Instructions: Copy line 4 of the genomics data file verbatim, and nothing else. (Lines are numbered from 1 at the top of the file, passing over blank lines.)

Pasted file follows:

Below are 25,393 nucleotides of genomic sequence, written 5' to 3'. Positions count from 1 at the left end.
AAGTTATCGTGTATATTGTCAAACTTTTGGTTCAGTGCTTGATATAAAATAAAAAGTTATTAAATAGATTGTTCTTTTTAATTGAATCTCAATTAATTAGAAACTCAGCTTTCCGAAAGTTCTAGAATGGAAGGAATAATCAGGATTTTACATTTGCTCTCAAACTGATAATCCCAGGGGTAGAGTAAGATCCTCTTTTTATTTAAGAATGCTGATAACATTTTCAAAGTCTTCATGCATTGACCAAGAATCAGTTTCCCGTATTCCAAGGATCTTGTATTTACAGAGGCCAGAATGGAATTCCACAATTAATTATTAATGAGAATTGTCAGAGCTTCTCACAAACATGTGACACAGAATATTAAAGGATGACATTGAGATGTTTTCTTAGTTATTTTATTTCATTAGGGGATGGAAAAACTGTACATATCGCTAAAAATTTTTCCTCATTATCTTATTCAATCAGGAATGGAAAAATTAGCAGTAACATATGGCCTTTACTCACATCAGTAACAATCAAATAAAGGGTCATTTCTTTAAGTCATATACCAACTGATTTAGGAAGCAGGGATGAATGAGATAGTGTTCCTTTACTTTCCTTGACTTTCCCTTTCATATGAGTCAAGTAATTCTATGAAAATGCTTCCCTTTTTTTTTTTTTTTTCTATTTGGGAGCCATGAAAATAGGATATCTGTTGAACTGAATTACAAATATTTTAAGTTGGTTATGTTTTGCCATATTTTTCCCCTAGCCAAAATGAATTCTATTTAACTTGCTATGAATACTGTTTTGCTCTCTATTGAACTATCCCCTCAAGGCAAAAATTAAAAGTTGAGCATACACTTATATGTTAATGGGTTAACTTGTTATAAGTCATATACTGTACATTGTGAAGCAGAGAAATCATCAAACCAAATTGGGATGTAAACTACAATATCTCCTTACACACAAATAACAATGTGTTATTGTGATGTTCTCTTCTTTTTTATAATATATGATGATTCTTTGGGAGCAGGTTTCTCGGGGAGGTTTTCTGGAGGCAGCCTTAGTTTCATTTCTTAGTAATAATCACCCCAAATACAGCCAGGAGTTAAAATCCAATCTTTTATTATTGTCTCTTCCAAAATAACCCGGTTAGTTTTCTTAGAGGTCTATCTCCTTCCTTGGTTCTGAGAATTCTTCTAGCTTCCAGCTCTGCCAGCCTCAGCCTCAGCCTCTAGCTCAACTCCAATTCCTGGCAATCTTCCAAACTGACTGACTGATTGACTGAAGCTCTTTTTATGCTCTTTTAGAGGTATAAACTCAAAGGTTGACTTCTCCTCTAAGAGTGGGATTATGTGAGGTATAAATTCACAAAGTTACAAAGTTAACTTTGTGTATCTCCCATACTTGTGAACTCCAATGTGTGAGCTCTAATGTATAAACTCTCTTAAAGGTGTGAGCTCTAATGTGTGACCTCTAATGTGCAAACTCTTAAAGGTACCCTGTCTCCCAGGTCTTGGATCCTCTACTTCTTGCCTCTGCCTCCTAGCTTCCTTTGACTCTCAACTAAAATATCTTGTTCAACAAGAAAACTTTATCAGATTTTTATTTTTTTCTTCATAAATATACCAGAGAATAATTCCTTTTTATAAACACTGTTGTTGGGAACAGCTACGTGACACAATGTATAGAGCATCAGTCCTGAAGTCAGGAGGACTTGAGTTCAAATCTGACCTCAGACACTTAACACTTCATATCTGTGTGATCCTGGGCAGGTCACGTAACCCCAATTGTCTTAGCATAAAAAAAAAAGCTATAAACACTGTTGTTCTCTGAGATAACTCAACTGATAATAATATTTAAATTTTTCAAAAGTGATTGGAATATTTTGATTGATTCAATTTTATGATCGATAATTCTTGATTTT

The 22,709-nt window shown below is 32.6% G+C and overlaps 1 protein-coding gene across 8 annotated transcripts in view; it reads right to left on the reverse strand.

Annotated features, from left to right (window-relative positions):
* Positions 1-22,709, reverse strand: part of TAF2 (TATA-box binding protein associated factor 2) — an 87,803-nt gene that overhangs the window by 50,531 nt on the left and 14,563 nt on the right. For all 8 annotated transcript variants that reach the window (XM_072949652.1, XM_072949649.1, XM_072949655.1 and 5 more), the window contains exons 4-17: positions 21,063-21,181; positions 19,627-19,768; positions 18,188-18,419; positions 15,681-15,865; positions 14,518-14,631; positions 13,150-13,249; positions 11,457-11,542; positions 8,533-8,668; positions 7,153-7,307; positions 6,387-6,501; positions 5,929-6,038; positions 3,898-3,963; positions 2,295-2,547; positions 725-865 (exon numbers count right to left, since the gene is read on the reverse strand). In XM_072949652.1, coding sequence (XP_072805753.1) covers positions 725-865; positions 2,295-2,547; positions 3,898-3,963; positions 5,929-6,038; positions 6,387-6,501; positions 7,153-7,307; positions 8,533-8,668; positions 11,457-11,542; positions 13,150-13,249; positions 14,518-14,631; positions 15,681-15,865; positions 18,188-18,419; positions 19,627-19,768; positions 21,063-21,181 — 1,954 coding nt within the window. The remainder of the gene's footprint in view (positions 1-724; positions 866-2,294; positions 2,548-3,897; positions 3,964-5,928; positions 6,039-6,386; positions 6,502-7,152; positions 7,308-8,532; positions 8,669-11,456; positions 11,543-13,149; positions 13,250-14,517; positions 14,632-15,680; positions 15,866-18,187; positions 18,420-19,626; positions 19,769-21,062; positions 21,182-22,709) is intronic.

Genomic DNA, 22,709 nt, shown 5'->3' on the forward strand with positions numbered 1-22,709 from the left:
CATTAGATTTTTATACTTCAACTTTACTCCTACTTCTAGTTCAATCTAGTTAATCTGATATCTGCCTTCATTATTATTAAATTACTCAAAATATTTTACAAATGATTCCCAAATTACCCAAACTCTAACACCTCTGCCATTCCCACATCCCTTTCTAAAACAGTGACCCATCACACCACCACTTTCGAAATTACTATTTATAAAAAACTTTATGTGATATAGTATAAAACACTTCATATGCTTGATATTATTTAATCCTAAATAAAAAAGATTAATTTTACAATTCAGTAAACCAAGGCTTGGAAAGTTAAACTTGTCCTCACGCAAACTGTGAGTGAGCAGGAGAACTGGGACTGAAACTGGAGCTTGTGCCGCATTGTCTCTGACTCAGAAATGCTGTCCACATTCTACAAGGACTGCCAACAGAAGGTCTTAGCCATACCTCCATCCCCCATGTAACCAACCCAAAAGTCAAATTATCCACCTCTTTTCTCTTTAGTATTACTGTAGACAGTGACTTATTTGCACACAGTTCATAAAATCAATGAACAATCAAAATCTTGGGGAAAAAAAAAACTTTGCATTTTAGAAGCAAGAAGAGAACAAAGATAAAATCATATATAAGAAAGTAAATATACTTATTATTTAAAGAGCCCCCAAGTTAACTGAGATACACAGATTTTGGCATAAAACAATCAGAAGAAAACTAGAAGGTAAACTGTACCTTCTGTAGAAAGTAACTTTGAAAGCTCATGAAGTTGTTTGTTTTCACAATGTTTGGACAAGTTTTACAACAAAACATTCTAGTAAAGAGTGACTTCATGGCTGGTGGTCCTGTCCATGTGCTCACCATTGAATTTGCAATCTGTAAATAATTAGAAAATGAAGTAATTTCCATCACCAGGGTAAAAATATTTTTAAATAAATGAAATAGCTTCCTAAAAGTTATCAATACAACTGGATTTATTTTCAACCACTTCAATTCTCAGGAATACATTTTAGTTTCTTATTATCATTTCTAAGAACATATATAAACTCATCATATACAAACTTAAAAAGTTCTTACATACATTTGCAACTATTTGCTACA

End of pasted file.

Annotated features, from left to right (window-relative positions):